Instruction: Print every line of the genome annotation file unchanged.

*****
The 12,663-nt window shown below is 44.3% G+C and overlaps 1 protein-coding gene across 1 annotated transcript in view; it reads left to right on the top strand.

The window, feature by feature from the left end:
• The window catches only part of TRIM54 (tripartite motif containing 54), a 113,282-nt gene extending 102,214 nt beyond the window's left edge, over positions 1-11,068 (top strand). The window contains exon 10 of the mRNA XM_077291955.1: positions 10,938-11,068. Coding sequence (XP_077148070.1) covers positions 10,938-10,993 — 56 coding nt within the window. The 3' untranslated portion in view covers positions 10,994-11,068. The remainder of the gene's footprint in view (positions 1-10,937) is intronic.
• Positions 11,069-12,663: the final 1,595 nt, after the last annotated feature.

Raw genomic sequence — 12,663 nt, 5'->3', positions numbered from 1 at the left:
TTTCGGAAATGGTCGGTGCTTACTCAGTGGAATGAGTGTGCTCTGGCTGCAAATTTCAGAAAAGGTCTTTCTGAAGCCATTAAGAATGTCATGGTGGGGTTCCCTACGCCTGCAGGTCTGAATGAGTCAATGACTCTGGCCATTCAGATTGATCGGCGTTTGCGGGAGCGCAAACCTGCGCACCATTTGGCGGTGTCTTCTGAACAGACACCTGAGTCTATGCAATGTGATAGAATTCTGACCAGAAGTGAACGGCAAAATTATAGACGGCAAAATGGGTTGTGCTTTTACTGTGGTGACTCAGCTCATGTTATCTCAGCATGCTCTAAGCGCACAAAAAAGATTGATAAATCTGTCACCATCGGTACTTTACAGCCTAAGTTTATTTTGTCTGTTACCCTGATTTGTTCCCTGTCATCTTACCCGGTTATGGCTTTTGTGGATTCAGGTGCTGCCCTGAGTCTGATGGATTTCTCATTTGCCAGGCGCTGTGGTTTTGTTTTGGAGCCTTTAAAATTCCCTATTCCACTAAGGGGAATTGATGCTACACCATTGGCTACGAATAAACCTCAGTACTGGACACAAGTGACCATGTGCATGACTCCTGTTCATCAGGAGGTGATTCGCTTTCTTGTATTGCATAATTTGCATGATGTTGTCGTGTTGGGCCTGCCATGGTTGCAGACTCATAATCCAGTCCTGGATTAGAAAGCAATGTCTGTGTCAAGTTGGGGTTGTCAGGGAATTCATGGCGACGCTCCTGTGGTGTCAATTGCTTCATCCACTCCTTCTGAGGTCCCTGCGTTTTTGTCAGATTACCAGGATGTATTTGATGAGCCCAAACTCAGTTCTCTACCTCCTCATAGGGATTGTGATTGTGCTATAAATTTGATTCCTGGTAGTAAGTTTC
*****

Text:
The 12,663-nt window shown below is 44.3% G+C and overlaps 1 protein-coding gene across 1 annotated transcript in view; it reads left to right on the top strand.

The window, feature by feature from the left end:
• The window catches only part of TRIM54 (tripartite motif containing 54), a 113,282-nt gene extending 102,214 nt beyond the window's left edge, over positions 1-11,068 (top strand). The window contains exon 10 of the mRNA XM_077291955.1: positions 10,938-11,068. Coding sequence (XP_077148070.1) covers positions 10,938-10,993 — 56 coding nt within the window. The 3' untranslated portion in view covers positions 10,994-11,068. The remainder of the gene's footprint in view (positions 1-10,937) is intronic.
• Positions 11,069-12,663: the final 1,595 nt, after the last annotated feature.

Raw genomic sequence — 12,663 nt, 5'->3', positions numbered from 1 at the left:
TTTCGGAAATGGTCGGTGCTTACTCAGTGGAATGAGTGTGCTCTGGCTGCAAATTTCAGAAAAGGTCTTTCTGAAGCCATTAAGAATGTCATGGTGGGGTTCCCTACGCCTGCAGGTCTGAATGAGTCAATGACTCTGGCCATTCAGATTGATCGGCGTTTGCGGGAGCGCAAACCTGCGCACCATTTGGCGGTGTCTTCTGAACAGACACCTGAGTCTATGCAATGTGATAGAATTCTGACCAGAAGTGAACGGCAAAATTATAGACGGCAAAATGGGTTGTGCTTTTACTGTGGTGACTCAGCTCATGTTATCTCAGCATGCTCTAAGCGCACAAAAAAGATTGATAAATCTGTCACCATCGGTACTTTACAGCCTAAGTTTATTTTGTCTGTTACCCTGATTTGTTCCCTGTCATCTTACCCGGTTATGGCTTTTGTGGATTCAGGTGCTGCCCTGAGTCTGATGGATTTCTCATTTGCCAGGCGCTGTGGTTTTGTTTTGGAGCCTTTAAAATTCCCTATTCCACTAAGGGGAATTGATGCTACACCATTGGCTACGAATAAACCTCAGTACTGGACACAAGTGACCATGTGCATGACTCCTGTTCATCAGGAGGTGATTCGCTTTCTTGTATTGCATAATTTGCATGATGTTGTCGTGTTGGGCCTGCCATGGTTGCAGACTCATAATCCAGTCCTGGATTAGAAAGCAATGTCTGTGTCAAGTTGGGGTTGTCAGGGAATTCATGGCGACGCTCCTGTGGTGTCAATTGCTTCATCCACTCCTTCTGAGGTCCCTGCGTTTTTGTCAGATTACCAGGATGTATTTGATGAGCCCAAACTCAGTTCTCTACCTCCTCATAGGGATTGTGATTGTGCTATAAATTTGATTCCTGGTAGTAAGTTTC